Caspers Wilderness Park: Juaneno Loop

Caspers Wilderness Park is a fine patch of preserved wilderness featuring broad canyons supporting oak and sycamore savannas, as well as sage-scrub covered ridges and ocean views. The trail network ranges from easy to strenuous, and the park offers several campgrounds and equestrian staging.

Distance: 10.5
Elevation Gained: 1,800
Difficulty: Moderately Strenuous
Time: 3:25
Critters: Bunnies, hawks, ravens

Get there like this.

Note: It costs $3 for day use entry.


For my third foray into Caspers Wilderness Park, I opted to test out the Juaneno Trail, which follows the course of the usually dry San Juan Creek for about 2.75 miles before terminating at Highway 74. Juaneno Trail passes back and forth between cobbled and cactus-lined creek beds and shady terraces blanketed with fresh green grass beneath the boughs of spreading oaks. It’s a great path for a cold and still-damp December morning.

Juaneno Trail also passes by some nicely sculpted sandstone bluffs that bear a faint resemblance to the far more massive walls of Zion Canyon. Up above the bluffs is the long, undulating ridge that runs down from a fine viewpoint to beautiful Bell Canyon, which is probably the highlight of the park. The ridge itself offers great views of the Santa Ana Mountains to the east and the ocean to the west.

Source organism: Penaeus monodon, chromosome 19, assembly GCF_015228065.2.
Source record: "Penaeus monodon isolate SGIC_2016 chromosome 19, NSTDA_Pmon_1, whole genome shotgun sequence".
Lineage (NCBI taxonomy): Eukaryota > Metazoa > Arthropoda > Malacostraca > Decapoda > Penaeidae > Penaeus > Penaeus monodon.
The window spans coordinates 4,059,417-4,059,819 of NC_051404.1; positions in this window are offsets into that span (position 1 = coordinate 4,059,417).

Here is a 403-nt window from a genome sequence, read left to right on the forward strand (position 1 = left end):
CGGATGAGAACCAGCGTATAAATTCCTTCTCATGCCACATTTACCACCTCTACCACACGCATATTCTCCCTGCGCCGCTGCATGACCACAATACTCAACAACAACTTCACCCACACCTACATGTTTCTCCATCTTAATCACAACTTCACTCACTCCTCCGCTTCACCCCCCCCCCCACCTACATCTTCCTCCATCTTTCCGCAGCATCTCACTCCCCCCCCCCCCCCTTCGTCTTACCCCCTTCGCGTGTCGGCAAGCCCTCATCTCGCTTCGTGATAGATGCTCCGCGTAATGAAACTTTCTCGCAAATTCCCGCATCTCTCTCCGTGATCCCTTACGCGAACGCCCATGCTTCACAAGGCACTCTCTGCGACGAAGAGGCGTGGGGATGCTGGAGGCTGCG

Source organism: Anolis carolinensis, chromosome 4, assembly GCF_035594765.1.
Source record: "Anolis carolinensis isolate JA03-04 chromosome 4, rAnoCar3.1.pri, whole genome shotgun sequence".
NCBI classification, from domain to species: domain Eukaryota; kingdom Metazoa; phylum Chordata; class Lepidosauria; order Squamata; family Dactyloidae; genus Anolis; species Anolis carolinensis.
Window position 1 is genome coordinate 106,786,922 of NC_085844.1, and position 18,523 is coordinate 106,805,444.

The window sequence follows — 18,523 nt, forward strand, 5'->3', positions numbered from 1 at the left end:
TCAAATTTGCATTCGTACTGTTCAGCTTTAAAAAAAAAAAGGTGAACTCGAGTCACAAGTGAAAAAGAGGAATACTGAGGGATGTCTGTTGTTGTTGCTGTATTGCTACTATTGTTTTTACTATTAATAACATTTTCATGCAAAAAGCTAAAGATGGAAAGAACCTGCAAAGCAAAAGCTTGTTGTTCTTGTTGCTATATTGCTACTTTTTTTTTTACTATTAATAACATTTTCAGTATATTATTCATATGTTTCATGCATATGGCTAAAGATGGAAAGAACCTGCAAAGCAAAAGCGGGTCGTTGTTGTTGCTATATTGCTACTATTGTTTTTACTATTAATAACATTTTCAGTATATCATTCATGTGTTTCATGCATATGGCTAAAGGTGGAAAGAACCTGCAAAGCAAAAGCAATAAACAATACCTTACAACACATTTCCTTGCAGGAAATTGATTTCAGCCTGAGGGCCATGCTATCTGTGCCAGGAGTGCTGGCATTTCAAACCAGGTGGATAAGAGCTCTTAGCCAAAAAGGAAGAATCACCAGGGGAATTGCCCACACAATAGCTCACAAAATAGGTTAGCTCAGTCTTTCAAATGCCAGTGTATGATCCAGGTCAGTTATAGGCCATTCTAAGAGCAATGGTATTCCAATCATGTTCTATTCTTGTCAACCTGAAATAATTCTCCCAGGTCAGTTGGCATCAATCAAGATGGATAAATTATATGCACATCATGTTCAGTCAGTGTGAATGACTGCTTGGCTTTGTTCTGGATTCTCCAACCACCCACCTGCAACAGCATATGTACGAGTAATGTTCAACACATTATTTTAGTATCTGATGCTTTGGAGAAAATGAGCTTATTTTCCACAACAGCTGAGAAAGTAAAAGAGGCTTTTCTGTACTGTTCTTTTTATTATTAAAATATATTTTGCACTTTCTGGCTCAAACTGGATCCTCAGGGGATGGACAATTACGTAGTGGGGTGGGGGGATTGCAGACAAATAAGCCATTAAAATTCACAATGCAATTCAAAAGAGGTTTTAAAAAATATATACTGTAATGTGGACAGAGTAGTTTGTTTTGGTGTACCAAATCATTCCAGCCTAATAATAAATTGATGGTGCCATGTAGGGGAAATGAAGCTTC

Looking East

Looking west

After completing the trek down the ridge, the trail deposits the hiker into Bell Canyo, but not before crossing a grassy flat with a great view of Santiago and Modjeska Peaks. Bell Canyon is another wide, open creek bed that supports a large number of sycamores and oaks. This is almost always a fine place for a hike, considering that it is mostly shaded and surrounded by tall grasses swaying and papery sycamore leaves rattling in the breeze. The only knock on it now is that they recently bulldozed the fire road, which left an unsightly gash where the old road bed used to be. Lord knows why they did it, but it does not appear to be an improvement.

Modjeska (left) and Santiago (right) Peaks forming the Saddleback formation

The muddy, ugly fire road didn’t last for long before the Oak Tree Loop split off on the right/west side of the canyon. This former road bed has not been bulldozed, and it is far nicer to walk on and look at. It eventually narrows before passing through a fantastic canopy of twisted, gnarled old oak trees.

Beyond this point, it was an easy and gentle downhill stroll back to the parking lot through open sycamore/oak savannas. Usually, savanna is associated with the plains of Africa, but in this instance it refers to shallow, broad canyons with a high enough water table to support woodlands of sycamores. These locales are pretty uncommon in Southern California, thanks to urban development. Aside from Sycamore Canyon in Point Mugu State Park, Bell Canyon is probably the finest example left in SoCal. A smaller, but satisfying loop at Caspers would travel up Bell Canyon and then back through the Oak Loop Trail for a good look at this habitat.

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